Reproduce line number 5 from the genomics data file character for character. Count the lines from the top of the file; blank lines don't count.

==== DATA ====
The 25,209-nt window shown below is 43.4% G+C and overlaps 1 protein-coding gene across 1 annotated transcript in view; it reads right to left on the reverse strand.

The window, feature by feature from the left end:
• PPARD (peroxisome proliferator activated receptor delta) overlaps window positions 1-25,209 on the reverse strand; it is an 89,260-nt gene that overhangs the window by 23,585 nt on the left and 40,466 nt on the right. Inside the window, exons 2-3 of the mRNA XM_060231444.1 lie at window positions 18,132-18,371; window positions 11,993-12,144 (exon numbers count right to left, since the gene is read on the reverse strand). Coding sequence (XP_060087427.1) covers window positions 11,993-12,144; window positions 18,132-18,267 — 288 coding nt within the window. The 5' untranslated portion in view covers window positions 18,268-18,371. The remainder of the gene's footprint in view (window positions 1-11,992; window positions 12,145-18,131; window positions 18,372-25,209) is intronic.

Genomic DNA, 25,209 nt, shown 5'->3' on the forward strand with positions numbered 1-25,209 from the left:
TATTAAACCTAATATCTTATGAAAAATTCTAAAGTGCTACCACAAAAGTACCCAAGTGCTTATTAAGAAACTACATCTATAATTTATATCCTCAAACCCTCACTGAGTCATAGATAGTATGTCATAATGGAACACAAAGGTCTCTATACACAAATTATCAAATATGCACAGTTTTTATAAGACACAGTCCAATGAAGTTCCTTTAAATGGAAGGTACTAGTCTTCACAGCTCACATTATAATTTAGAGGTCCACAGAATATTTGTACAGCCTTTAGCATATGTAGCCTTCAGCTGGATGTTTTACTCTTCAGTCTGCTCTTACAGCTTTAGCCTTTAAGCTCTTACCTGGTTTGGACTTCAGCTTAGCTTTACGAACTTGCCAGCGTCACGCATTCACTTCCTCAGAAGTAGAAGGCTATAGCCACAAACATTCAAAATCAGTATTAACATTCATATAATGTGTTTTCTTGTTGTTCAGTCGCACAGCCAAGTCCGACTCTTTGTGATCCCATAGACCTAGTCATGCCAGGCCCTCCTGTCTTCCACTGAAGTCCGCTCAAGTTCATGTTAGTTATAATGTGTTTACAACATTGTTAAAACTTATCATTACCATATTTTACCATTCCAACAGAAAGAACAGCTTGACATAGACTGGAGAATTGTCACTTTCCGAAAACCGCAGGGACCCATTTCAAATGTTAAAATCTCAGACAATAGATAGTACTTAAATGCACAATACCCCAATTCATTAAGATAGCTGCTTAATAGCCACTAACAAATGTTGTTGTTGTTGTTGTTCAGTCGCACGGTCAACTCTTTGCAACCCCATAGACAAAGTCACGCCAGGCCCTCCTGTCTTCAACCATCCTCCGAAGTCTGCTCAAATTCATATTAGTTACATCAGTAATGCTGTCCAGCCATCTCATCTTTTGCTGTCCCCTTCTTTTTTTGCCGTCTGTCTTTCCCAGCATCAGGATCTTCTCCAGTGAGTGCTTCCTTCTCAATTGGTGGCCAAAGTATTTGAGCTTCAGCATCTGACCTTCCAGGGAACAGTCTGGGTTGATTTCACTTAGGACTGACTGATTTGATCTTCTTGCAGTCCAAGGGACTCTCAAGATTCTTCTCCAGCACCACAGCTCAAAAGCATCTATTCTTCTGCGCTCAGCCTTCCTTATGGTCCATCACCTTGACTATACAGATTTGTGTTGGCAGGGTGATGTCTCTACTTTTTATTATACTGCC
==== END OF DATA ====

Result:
TATTAAACCTAATATCTTATGAAAAATTCTAAAGTGCTACCACAAAAGTACCCAAGTGCTTATTAAGAAACTACATCTATAATTTATATCCTCAAACCCTCACTGAGTCATAGATAGTATGTCATAATGGAACACAAAGGTCTCTATACACAAATTATCAAATATGCACAGTTTTTATAAGACACAGTCCAATGAAGTTCCTTTAAATGGAAGGTACTAGTCTTCACAGCTCACATTATAATTTAGAGGTCCACAGAATATTTGTACAGCCTTTAGCATATGTAGCCTTCAGCTGGATGTTTTACTCTTCAGTCTGCTCTTACAGCTTTAGCCTTTAAGCTCTTACCTGGTTTGGACTTCAGCTTAGCTTTACGAACTTGCCAGCGTCACGCATTCACTTCCTCAGAAGTAGAAGGCTATAGCCACAAACATTCAAAATCAGTATTAACATTCATATAATGTGTTTTCTTGTTGTTCAGTCGCACAGCCAAGTCCGACTCTTTGTGATCCCATAGACCTAGTCATGCCAGGCCCTCCTGTCTTCCACTGAAGTCCGCTCAAGTTCATGTTAGTTATAATGTGTTTACAACATTGTTAAAACTTATCATTACCATATTTTACCATTCCAACAGAAAGAACAGCTTGACATAGACTGGAGAATTGTCACTTTCCGAAAACCGCAGGGACCCATTTCAAATGTTAAAATCTCAGACAATAGATAGTACTTAAATGCACAATACCCCAATTCATTAAGATAGCTGCTTAATAGCCACTAACAAATGTTGTTGTTGTTGTTGTTCAGTCGCACGGTCAACTCTTTGCAACCCCATAGACAAAGTCACGCCAGGCCCTCCTGTCTTCAACCATCCTCCGAAGTCTGCTCAAATTCATATTAGTTACATCAGTAATGCTGTCCAGCCATCTCATCTTTTGCTGTCCCCTTCTTTTTTTGCCGTCTGTCTTTCCCAGCATCAGGATCTTCTCCAGTGAGTGCTTCCTTCTCAATTGGTGGCCAAAGTATTTGAGCTTCAGCATCTGACCTTCCAGGGAACAGTCTGGGTTGATTTCACTTAGGACTGACTGATTTGATCTTCTTGCAGTCCAAGGGACTCTCAAGATTCTTCTCCAGCACCACAGCTCAAAAGCATCTATTCTTCTGCGCTCAGCCTTCCTTATGGTCCATCACCTTGACTATACAGATTTGTGTTGGCAGGGTGATGTCTCTACTTTTTATTATACTGCC